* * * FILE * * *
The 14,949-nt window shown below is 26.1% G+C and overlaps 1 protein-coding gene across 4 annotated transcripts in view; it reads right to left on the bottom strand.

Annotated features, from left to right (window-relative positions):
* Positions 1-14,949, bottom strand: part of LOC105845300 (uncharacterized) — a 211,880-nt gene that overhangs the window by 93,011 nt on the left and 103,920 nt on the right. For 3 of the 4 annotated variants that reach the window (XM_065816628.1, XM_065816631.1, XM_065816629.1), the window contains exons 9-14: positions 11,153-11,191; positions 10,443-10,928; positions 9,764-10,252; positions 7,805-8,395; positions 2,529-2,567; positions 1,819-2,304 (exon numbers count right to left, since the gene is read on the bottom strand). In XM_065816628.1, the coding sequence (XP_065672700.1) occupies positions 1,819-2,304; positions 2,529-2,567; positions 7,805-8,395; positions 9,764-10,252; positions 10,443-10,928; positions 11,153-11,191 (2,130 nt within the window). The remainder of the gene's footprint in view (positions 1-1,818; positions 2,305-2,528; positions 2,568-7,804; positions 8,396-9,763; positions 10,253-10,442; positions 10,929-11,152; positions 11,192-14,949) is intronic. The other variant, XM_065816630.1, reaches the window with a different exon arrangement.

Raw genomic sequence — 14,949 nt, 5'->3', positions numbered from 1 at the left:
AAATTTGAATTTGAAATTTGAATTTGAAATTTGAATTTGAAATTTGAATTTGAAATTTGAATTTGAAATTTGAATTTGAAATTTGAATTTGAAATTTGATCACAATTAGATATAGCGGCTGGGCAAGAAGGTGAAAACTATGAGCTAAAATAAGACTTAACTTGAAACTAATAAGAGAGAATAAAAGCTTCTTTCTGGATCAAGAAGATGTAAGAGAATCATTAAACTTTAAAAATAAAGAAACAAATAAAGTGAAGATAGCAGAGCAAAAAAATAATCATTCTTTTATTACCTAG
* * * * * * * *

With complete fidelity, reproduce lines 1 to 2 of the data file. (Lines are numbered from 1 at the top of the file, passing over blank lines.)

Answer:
The 14,949-nt window shown below is 26.1% G+C and overlaps 1 protein-coding gene across 4 annotated transcripts in view; it reads right to left on the bottom strand.

Annotated features, from left to right (window-relative positions):